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I keep running across little conventions like __KERNEL__.

Are the __ in this case a naming convention used by kernel developers or is it a syntax specific reason for naming a macro this way?

There are many examples of this throughout the code.

For example some functions and variables begin with an _ or even __.

Is there a specific reason for this?

It seems pretty widely used and I just need some clarification as to whether these things have a syntactical purpose or is it simply a naming convention.

Furthermore I see lots of user declared types such as uid_t. Again I assume this is a naming convention telling the reader that it is a user-defined type?

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    The _t tells you it is a type made by typedef.
    – Linuxios
    Commented Feb 24, 2012 at 14:12
  • Cheers for the response. Sorry, to clear up an ambiguity, when I say user-defined types I indeed mean those defined by typedef.
    – A.Smith
    Commented Feb 24, 2012 at 14:16
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    Sure. As for the underscores, my guess is to prevent a macro being used where it was not intended when it has an ambiguous name with a function or class.
    – Linuxios
    Commented Feb 24, 2012 at 14:25

2 Answers 2

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There are several cases:

  • In public facing headers, i.e. anything that libc will be taking over and putting under /usr/include/linux, the standards specify which symbols should be defined and any other symbols specific to the system shall start with underscore and capital letter or two underscores. That's the reason for __KERNEL__ in particular, because it is used in headers that are included both in kernel and in libc and some declarations are different.
  • In internal code, the convention usually is that symbol __something is workhorse for something excluding some management, often locking. That is a reason for things like __d_lookup . Similar convention for system calls is that sys_something is the system call entry point that handles context switch to and from kernel and calls do_something to do the actual work.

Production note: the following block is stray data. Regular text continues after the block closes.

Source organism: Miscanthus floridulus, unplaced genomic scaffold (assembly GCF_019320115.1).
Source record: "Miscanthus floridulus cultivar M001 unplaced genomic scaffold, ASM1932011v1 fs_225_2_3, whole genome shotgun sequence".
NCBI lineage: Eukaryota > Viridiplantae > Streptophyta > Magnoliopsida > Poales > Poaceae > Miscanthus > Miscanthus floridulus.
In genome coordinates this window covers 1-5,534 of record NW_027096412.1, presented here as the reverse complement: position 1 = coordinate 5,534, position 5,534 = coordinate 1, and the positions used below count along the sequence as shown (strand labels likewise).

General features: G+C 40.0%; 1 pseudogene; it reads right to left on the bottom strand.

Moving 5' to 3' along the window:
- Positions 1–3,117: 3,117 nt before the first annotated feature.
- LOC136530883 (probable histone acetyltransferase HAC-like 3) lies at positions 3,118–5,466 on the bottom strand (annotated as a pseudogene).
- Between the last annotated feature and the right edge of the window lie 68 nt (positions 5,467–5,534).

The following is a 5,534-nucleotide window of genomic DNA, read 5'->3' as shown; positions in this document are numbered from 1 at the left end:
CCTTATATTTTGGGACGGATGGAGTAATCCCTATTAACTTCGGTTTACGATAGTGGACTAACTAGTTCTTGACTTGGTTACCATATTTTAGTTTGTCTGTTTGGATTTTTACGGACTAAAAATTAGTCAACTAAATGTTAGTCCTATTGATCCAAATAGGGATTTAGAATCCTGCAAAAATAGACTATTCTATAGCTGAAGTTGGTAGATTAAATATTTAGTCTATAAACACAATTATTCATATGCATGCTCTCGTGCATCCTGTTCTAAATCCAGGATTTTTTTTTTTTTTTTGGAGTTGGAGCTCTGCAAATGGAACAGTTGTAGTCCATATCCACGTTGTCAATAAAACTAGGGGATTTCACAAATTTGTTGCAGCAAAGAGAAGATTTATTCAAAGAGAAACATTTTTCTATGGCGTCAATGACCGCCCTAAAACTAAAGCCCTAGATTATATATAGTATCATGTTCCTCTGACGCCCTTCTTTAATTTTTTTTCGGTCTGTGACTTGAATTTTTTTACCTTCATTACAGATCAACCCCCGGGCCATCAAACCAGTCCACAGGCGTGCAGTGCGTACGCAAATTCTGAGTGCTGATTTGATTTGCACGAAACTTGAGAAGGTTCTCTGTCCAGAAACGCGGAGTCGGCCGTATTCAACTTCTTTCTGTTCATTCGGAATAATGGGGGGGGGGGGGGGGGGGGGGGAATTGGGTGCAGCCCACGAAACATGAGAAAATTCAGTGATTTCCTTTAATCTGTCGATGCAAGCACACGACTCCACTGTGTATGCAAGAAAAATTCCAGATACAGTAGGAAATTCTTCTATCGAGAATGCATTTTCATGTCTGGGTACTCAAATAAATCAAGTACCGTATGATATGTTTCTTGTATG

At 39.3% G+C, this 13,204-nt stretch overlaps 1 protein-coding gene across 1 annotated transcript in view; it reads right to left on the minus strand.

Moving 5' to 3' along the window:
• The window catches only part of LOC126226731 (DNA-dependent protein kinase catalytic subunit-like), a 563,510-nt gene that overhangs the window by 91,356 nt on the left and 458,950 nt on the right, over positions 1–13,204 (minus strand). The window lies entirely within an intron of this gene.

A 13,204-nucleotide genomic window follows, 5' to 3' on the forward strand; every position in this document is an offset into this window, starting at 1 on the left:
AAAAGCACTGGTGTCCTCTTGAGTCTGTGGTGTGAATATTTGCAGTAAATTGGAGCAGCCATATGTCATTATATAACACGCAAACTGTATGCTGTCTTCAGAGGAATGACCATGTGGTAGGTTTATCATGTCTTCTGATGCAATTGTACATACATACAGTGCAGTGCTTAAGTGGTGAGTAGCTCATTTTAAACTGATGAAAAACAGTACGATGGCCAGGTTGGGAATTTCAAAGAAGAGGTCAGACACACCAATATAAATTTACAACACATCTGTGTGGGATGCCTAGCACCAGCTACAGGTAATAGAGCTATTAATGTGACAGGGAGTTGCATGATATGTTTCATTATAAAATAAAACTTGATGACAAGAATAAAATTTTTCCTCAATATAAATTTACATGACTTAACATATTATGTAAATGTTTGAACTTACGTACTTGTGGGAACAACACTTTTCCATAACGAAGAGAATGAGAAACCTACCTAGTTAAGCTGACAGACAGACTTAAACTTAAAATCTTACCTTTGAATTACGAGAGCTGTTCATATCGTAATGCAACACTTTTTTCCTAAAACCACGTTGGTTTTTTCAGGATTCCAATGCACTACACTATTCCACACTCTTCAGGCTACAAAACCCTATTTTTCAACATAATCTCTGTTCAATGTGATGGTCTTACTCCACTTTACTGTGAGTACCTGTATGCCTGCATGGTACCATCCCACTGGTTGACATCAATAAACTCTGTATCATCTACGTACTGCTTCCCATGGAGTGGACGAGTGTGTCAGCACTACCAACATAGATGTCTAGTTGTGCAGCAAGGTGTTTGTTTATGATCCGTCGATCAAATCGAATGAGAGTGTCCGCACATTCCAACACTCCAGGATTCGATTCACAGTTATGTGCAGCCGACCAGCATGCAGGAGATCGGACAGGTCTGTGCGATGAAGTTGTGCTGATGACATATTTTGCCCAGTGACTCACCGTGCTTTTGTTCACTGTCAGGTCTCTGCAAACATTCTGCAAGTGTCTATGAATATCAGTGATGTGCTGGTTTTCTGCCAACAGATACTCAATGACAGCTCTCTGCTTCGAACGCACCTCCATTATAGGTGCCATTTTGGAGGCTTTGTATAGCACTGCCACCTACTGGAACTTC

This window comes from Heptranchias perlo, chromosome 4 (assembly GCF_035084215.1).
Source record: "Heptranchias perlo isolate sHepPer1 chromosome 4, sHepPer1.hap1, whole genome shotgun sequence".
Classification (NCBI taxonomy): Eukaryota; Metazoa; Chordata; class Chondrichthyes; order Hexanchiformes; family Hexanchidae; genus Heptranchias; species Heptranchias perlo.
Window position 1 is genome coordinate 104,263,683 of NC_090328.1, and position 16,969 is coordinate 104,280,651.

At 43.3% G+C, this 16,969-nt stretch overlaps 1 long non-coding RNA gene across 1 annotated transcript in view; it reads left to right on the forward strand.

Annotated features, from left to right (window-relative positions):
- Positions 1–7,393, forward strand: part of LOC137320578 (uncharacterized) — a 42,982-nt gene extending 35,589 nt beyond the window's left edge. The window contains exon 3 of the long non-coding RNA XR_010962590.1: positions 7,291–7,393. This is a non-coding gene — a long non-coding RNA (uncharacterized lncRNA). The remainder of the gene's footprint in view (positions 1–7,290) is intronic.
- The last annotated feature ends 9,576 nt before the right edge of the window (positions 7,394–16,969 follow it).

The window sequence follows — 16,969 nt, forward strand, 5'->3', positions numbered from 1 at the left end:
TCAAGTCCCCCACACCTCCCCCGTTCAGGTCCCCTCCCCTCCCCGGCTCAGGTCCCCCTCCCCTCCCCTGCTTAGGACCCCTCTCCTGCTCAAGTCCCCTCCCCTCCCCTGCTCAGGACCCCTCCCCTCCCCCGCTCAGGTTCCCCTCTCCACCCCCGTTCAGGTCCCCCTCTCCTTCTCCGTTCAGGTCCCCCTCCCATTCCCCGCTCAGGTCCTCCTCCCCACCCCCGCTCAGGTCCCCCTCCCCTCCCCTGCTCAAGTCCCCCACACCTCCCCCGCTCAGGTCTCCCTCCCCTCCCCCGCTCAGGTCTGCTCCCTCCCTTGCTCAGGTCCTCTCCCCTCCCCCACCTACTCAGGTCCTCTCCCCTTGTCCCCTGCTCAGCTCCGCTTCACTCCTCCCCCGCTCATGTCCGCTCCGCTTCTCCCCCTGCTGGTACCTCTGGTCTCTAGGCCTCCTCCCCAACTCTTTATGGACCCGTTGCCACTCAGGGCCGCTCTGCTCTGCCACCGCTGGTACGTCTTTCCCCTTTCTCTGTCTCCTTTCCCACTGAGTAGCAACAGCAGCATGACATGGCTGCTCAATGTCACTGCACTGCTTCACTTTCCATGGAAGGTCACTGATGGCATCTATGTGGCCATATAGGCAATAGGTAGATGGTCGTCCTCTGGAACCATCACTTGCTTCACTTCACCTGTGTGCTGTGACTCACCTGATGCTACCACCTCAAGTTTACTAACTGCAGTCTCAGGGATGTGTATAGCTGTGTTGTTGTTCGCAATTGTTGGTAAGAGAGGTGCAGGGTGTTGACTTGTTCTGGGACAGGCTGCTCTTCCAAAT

• The _t suffix is standard library convention for typedefs. E.g. size_t, ptrdiff_t, foff_t and such. Kernel code follows this convention for it's internal types too.
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    Thanks for your answer. With all of the coding style documentation about the kernel, I'm surprised that I don't find a lot of documentation on the naming conventions in the kernel. Did you just pick up these things by doing kernel hacking? Commented Nov 12, 2013 at 22:19
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    @KarateSnowMachine: Well, the first and last point come from C standard. The middle point, mostly yes. I didn't do any serious kernel hacking, but I had an assignment in kernel back at school, so I had to read quite a bit of the code (especially to double-check the locking).
    – Jan Hudec
    Commented Nov 13, 2013 at 7:23
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There are several __functions, as i.e. __alloc_pages_nodemask() that seems also be exported. Also, __functions are static, static inline, or globals too. Btw, observing __alloc_pages_nodemask() is called only from mm code, and in no other place, such functions may be meant "internal" of some kernel framekwork.

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